La Bella Lingua

A brief introduction to the delicious life of Pietro Aretino.

And so.  If you happened to be born in Arezzo in the 1400s (or ever), and had the misfortunate sting of poetry running in your veins, your light was shadowed by Francesco Petrarca, the priest who had discovered and spread the work of Cicero, the priest whose poetry was priestly (I think?  What the hell do I know about Petrarch, really!?).

Pietro Aretino, born the son of a cobbler named Luca del Buta who abandoned his family to become a mercenary, was a man whose name served to obscure his oirigins. Pietro Aretino was a man whose sexual appetite was such that the boys he pursued were known as “Aretini”, the girls “Aretine”; Pietro Aretino was a poet immortalized by Ludovico Ariosto as the “flagellatore de’ principi (tormentor of princes).” Yes, please.

And so.  The story goes that when Giulio Romano, the student of Raphael, felt he was being underpaid by Pope Clement VII in his commission of the Sala di Constantino in the Vatican, he instead drew sixteen different sexytime positions on the walls (though it’s more likely that he was simply doing a sexy commission for the Duke of Mantova). Upon seeing the original work, the engraver Marcantonio Raimondi took it upon himself to immortalize the drawings before they could be scrubbed; Aretino, a friend of Raimondi, did the same in verse as part of I Modi [The Ways, otherwise known as The Sixteen Pleasures].

“Come view this you who like to fuck,” offers Aretini in 1527 (from a 1798 reprint by A. Carracci).

As a serious scholar of linguistics, I wish to provide a public service in translating the second of what are known as the Sonetti lussuriosi, or “Lustful Sonnets” (the most famous part of this infamous body of work).

Mettimi un dito in cul, caro vecchione [Put a finger in my ass, dear old soul],
e spinge il cazzo dentro a poco a poco
[and push that dick inside, bit by bit];
alza ben questa gamba a far buon gioco
[raise well this leg to improve our nice little schtick],
poi mena senza far reputazione
[then pound away, don’t wait to be extolled].

Che, per mia fé! quest’è il miglior boccone [But, my word!  This here is a better mouthful]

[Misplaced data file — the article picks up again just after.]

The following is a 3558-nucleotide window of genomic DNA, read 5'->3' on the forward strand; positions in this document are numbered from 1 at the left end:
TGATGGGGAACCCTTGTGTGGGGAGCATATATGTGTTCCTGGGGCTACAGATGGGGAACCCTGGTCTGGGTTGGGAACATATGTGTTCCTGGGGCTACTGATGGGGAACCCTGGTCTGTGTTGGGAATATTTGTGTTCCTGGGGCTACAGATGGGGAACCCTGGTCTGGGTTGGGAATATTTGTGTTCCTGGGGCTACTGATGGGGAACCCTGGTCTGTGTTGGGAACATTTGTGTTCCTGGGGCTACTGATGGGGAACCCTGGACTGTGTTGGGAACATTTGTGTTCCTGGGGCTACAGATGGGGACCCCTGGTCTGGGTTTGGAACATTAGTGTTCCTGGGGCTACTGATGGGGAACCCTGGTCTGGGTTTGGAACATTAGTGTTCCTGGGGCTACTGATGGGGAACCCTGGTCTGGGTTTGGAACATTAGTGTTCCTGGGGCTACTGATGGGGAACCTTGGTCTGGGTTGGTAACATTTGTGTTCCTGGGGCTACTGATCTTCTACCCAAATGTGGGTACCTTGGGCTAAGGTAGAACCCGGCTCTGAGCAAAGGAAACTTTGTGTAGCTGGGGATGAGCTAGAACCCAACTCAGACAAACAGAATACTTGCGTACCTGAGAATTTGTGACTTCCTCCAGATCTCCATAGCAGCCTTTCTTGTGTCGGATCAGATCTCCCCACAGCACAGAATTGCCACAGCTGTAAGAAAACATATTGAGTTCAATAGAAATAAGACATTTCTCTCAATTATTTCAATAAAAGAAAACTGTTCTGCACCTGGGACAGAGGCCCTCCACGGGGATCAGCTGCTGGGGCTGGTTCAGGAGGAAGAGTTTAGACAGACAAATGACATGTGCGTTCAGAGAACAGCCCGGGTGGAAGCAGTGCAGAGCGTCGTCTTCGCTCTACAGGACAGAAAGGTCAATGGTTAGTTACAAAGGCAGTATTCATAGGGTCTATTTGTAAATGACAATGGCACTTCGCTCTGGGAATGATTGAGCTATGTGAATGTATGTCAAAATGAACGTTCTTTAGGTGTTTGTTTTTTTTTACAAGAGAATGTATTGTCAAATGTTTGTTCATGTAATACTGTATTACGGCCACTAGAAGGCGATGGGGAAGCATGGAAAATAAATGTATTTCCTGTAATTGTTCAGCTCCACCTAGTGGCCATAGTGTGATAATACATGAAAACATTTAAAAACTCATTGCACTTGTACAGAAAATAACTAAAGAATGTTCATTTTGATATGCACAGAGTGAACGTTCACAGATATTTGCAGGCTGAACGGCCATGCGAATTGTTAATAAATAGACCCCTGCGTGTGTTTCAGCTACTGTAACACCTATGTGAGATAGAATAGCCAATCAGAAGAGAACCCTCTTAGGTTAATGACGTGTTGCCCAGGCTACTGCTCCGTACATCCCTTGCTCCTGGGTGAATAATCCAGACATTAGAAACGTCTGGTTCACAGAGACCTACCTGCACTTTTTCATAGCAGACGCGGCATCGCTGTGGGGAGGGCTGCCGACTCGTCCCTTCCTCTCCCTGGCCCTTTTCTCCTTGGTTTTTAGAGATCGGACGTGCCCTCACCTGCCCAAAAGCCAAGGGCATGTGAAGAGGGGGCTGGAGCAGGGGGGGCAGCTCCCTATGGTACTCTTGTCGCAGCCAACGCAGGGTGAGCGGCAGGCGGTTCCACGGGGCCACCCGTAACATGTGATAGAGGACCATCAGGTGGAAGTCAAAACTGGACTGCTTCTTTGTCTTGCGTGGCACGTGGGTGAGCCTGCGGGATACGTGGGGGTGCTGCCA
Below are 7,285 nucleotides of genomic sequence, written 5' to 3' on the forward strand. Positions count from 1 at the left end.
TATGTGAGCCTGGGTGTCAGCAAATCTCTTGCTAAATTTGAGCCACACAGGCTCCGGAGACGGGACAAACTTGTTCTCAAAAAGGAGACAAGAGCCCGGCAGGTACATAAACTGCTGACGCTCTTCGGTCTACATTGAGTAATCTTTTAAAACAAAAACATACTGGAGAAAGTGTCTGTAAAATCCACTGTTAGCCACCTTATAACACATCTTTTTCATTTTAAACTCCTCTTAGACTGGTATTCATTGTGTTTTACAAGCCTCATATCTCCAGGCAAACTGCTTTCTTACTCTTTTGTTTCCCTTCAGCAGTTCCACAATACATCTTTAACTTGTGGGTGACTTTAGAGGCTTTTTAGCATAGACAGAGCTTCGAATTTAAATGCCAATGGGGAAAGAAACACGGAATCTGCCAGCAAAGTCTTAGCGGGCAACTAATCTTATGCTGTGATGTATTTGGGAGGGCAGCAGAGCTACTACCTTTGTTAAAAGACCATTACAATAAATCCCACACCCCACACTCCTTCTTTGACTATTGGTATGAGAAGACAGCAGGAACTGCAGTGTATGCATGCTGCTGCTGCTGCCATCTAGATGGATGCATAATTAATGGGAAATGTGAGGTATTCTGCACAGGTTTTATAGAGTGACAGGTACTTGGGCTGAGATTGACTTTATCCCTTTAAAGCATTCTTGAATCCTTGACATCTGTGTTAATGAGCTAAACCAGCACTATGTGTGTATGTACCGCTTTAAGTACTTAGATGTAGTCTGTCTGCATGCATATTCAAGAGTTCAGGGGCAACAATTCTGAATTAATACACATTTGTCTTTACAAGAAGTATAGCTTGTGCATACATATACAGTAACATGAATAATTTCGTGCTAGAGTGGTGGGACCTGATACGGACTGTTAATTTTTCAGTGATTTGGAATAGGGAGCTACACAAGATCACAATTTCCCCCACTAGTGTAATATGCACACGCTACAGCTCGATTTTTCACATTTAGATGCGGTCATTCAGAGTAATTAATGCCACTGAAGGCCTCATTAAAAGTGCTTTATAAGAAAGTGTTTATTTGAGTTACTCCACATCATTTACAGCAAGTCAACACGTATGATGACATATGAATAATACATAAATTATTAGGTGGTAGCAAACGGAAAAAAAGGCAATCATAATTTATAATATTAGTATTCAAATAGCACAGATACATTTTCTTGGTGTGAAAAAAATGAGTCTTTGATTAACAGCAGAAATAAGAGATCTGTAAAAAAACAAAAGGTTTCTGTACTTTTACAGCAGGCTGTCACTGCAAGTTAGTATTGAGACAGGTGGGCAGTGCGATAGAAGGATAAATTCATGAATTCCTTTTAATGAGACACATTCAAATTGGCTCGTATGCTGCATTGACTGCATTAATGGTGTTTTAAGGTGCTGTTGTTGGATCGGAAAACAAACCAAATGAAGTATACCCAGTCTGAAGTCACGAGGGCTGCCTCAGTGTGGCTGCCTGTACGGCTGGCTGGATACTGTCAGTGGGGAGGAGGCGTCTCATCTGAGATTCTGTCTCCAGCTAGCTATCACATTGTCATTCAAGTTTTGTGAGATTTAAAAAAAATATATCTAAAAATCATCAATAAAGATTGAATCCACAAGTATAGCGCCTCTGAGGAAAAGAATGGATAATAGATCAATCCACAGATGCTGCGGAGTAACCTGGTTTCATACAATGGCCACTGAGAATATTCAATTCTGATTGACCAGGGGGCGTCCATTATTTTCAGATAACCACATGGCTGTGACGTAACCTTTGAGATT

che mangiar il pan unto appresso al foco
[than when sitting by the fire, eating greasy chips];
e s’in potta ti spiace, muta luoco
[So drop your dick in the rear if don’t like the slit],
ch’uomo non è chi non è buggiarone
[a man ain’t a man if he don’t put it in the asshole].

In potta io v’el farò per questa fiata [With my cunt I will do you this time, sans complaint]
in cul quest’altra, e in potta e in culo il cazzo
[in the ass another, and then in both goes the prick]
mi farà lieto, e voi farà beata
[this will make me happy, and will make you a saint]

E chi vuol essere gran maestro è pazzo [And whoever aspires to greatness is a lunatic]
ch’è proprio un uccel perde giornata
[a dick who does so is just another blank taint]
chi d’altro che di fotter ha sollazzo
[because he who is fucking is getting their kicks].

E crepi in un palazzo [And if you get smoked in your house or some savage shit],
ser cortigiano, e spetti ch’il tal muoya
[I’m telling you, my bro, if you die, that’s your deal]:
ch’io per me spero sol trarmi la foia
[I only need myself to make myself squeal].


Ahem. Naturally, Aretino was nearly murdered for this, forcing him to flee Rome for Venice, that den of sin, the Land Against The Pope, where he made a fortune off of blackmailing famous people.  Meanwhile, Pope Clement VII did his best to ensure that all copies of the book were destroyed.

A Venetian woodcut of the second sonnet, dating to ca. 1537-1550.

He failed. In 1928, lord bless the heavens, the son of Arturo Toscanini found a copy, ensuring that this article you’re reading now could exist!


Aretino himself would note in his Letters, “Mi dicono ch’io sia figlio di cortigiana; ciò non mi torna male; ma tuttavia ho l’anima di un re. Io vivo libero, mi diverto, e perciò posso chiamarmi felice [They tell me that I’m the son of a whore; that doesn’t bother me; nevertheless I have the soul of a king.  I live free, I entertain myself, and for that I can call myself happy].” Bless him.

Reportedly (and by this I mean I can only find this on Wikipedia, but it’s too great a detail to ignore), Aretino died as he lived: watching a monkey walk around in boots. Having witnessed this marvelous event on October 21, 1556, the great poet was possessed by a fit of laughter so severe that itled to a mortal stroke.  And so!

On his gravestone, attributed to the Bishop Paolo Giovio, reads the following verse:

Qui giace l’Aretin, poeta tosco [Here lies Aretin, Tuscan poet]:
Di tutti disse mal fuorché di Cristo [who of everyone he spoke poorly, other than Christ],
Scusandosi col dir: non lo conosco [For which he excuses himself, saying: who?].